Granger, Francis

Granger, Francis,

1792–1868, American political leader, b. Suffield, Conn. He practiced law in Canandaigua, N.Y., and served (1826–28, 1830–32) in the New York state legislature. A prominent leader of the Anti-Masonic partyAnti-Masonic party,
American political organization that rose after the disappearance in W New York state in 1826 of William Morgan. A former Mason, Morgan had written a book purporting to reveal Masonic secrets.
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, he was twice (1830, 1832) defeated for governor as its nominee. He was elected as a Whig to Congress in 1834. Appointed postmaster general by President William Henry HarrisonHarrison, William Henry,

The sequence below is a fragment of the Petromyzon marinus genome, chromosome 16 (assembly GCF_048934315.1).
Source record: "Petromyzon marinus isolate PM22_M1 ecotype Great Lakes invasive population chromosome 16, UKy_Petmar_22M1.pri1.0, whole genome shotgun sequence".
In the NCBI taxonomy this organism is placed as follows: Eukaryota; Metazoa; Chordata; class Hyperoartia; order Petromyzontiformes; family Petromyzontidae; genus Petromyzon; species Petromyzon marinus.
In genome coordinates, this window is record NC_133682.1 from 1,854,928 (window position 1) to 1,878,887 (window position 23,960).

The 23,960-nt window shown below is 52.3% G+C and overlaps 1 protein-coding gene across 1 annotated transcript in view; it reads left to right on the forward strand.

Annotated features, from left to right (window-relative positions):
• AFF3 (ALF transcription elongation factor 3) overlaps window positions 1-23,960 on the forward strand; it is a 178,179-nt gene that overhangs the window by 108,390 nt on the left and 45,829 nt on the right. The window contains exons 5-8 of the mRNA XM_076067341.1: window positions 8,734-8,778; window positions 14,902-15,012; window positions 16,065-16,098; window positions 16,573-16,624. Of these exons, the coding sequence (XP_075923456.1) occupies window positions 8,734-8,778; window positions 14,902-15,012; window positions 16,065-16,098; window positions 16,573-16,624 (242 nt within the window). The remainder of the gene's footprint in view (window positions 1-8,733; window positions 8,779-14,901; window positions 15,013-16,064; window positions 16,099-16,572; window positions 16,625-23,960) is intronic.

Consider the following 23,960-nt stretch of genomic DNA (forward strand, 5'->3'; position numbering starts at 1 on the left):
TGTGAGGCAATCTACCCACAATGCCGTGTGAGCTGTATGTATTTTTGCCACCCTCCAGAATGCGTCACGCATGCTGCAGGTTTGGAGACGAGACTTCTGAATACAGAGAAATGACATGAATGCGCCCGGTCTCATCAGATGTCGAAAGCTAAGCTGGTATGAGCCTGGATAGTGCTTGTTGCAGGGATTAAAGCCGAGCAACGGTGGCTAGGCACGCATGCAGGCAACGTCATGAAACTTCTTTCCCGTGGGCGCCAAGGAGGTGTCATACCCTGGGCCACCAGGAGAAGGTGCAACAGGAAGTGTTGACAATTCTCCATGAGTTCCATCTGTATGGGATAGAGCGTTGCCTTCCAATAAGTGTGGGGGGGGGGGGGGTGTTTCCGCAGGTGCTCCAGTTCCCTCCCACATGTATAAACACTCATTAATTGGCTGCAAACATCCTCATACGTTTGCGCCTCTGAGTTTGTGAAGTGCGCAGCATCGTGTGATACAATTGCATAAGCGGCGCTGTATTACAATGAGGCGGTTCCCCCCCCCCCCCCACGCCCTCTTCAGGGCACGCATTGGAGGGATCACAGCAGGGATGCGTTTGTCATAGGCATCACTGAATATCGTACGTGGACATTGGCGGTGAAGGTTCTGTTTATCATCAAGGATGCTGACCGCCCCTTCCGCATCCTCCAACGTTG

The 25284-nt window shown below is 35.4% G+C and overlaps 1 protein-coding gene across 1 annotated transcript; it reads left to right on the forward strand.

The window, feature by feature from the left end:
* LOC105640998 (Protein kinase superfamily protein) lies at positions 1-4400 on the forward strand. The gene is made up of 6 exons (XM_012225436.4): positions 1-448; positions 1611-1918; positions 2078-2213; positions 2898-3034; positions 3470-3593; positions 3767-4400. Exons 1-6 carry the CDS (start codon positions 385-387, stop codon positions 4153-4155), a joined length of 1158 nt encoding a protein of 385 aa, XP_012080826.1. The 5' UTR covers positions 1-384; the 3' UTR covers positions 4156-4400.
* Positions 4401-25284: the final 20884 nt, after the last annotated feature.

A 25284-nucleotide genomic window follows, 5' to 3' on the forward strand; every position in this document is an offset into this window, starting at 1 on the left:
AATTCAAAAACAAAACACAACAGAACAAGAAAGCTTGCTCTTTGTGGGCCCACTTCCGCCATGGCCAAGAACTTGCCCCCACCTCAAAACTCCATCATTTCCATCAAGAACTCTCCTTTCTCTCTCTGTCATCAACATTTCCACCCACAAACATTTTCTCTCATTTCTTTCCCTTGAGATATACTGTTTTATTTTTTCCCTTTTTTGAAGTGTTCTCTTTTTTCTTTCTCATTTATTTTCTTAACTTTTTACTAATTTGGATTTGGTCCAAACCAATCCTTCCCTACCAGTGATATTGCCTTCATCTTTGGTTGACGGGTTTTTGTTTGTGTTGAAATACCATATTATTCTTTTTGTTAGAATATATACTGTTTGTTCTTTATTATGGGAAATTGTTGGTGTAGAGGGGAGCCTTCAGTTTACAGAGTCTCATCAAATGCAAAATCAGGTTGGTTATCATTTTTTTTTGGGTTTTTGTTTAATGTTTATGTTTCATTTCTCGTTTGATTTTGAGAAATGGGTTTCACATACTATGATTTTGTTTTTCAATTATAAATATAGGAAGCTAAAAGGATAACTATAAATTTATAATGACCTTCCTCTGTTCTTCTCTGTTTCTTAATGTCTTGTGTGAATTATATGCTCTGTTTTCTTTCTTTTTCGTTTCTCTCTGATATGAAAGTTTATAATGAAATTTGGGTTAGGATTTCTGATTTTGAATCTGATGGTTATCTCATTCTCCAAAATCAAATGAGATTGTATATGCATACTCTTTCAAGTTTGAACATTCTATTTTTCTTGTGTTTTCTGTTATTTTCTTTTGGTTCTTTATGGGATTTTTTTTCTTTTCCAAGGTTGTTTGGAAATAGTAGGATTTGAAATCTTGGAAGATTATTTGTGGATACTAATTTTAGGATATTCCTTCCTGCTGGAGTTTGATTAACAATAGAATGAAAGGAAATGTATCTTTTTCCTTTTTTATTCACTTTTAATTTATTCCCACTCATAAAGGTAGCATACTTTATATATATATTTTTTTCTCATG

1773–1841, 9th President of the United States (Mar. 4–Apr. 4, 1841), b. "Berkeley," Charles City co., Va.; son of Benjamin Harrison (1726?–1791) and grandfather of Benjamin Harrison (1833–1901).
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, Granger resigned (1841) with other cabinet members at Harrison's death. After another term (1841–43) in Congress, he became a leader of the conservative Whigs who opposed their party's drift toward radical antislavery views. He favored the Compromise of 1850, and with a small following withdrew (1850) from the Whig convention at Syracuse when resolutions were adopted endorsing William H. SewardSeward, William Henry,
1801–72, American statesman, b. Florida, Orange co., N.Y. Early Career

A graduate (1820) of Union College, he was admitted to the bar in 1822 and established himself as a lawyer in Auburn, N.Y., which he made his lifelong home.
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's opposition to the compromise measures.
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